US steps closer to animal ban with Humane Cosmetics Act reintroduction

By Julia Wray | Published: 13-Sep-2023

Representatives push for federal legislation to end cosmetics testing on animals in the US

Members of Congress are once again pushing for legislation to end cosmetics testing on animals in the US. 

A bipartisan delegation, led by Democrat Representatives Don Beyer, Tony Cárdenas and Paul Tonko, and Republicans Vern Buchanan and Ken Calvert, reintroduced the Humane Cosmetics Act in the US House of Representatives on 12 September.

The legislation would end the safety testing of cosmetic products on animals and prohibit the sale of products developed using animal testing in the US.

“Cosmetics testing on animals is cruel, unnecessary and outdated, and Congress should finally put a stop to it,” said Beyer. 

“Much of the cosmetics industry has already moved to more scientifically sound methods that do not result in animal cruelty. 

“The Humane Cosmetics Act would outlaw an obsolete and inhumane practice without damaging American businesses.”

Beyer added that he hoped the bill would “receive swift consideration”.

The safety testing of cosmetics on animals is currently banned in 44 countries and 11 US states.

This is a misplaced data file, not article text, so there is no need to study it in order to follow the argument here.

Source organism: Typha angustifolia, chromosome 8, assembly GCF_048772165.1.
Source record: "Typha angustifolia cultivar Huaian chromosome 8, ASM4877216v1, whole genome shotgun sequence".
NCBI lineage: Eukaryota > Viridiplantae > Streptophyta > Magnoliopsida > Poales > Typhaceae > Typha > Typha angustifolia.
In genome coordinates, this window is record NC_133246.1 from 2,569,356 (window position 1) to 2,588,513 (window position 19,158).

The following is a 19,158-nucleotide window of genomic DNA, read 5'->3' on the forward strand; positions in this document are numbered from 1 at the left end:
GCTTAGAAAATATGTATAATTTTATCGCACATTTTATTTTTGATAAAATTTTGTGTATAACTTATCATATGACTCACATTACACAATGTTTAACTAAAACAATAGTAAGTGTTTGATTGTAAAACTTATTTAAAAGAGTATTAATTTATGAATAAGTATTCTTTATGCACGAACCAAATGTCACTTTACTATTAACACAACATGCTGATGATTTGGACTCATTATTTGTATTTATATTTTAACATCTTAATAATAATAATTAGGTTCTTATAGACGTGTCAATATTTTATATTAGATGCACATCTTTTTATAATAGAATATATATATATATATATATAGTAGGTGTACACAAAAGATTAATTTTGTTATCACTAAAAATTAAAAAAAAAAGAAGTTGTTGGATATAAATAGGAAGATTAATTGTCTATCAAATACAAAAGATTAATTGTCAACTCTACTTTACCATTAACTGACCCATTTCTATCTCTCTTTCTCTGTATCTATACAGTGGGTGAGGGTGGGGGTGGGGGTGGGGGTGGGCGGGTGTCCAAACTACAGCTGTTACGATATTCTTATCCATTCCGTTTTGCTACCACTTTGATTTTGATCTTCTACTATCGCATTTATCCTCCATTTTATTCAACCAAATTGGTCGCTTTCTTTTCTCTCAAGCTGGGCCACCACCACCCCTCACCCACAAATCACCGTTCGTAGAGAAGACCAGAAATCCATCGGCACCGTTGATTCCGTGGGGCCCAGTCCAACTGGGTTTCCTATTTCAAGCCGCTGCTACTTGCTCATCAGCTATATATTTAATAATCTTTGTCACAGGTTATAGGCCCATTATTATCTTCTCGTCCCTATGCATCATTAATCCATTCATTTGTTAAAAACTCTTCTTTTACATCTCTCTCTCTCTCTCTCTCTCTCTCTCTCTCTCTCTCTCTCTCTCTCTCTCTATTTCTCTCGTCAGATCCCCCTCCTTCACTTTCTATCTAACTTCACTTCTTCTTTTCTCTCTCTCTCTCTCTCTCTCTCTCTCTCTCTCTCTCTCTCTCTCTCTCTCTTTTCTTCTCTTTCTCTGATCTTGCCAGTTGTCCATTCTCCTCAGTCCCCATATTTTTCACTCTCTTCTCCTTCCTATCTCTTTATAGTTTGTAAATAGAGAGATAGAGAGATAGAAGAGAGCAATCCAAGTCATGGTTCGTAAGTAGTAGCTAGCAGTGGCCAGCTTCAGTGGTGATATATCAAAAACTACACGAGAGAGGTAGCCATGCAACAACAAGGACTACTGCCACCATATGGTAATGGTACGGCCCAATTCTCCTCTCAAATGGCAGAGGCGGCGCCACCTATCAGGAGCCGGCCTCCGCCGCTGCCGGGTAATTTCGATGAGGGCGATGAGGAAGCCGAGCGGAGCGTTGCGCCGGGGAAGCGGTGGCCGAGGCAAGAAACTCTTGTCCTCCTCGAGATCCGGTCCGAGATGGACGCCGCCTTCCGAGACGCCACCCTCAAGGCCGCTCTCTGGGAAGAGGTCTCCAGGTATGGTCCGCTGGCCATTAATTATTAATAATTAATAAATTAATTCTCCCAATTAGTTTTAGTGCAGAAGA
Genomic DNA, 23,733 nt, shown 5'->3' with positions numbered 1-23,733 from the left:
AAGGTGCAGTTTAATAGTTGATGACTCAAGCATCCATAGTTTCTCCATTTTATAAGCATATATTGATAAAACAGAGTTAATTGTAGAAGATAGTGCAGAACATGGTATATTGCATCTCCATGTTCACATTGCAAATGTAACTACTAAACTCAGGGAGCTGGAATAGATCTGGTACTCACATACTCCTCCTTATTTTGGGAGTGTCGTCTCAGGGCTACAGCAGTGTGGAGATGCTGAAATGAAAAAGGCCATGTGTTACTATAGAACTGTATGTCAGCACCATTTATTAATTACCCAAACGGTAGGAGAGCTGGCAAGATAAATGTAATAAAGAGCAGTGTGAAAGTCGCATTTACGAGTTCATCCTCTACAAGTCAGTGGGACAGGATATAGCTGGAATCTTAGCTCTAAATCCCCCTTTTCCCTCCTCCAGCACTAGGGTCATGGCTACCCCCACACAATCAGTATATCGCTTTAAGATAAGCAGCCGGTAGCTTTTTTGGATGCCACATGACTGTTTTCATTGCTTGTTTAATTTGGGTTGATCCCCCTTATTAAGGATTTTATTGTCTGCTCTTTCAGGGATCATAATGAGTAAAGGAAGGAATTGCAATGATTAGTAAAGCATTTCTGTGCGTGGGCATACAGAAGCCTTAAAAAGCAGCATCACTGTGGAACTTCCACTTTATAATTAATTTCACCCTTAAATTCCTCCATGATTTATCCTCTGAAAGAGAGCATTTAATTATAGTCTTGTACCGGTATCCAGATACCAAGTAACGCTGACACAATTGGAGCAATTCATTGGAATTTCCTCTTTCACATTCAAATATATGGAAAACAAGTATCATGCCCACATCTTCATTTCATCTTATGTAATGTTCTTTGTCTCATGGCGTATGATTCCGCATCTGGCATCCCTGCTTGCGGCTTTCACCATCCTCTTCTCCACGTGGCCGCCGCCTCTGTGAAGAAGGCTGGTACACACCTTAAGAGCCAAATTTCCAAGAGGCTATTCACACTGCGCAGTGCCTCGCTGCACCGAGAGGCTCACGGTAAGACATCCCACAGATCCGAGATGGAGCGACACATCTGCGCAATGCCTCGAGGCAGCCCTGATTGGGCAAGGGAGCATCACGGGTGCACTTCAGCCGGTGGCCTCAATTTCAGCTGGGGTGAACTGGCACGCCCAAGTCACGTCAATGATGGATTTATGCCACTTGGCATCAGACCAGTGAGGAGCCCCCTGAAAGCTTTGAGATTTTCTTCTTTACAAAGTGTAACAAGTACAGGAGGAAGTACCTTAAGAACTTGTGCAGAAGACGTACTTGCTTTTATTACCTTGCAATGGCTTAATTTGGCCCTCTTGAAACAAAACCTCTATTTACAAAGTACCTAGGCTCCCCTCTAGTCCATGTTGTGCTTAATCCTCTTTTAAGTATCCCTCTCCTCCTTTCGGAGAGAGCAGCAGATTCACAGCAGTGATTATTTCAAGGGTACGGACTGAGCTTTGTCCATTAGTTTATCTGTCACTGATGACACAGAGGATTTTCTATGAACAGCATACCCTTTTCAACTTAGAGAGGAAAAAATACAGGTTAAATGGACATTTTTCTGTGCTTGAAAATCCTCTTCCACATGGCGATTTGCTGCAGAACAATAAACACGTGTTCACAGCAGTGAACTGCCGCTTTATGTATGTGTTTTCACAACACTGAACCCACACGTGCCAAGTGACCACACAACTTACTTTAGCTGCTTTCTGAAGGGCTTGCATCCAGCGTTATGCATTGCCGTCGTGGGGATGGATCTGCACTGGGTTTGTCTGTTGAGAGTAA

The reintroduction of the bill for consideration by Congress has been applauded by US trade association the Personal Care Products Council (PCPC). 

“This reintroduction builds on the decades’ long effort by industry and stakeholders to promote non-animal alternatives,” said the PCPC in a statement.

“For nearly four decades, both in the US and globally, our member companies have been instrumental in the movement to develop viable alternative safety assessment methods, and we will continue to work towards this important charge.”

Beyer, Cárdenas and Buchanan have a history of leading the charge for The Humane Cosmetics Act before Congress. 

Together with Senators Cory Booker and Rob Portman, they reintroduced the bill in December 2021.

The Humane Cosmetics Act was first introduced to Congress in March 2014, but the bill did not advance.

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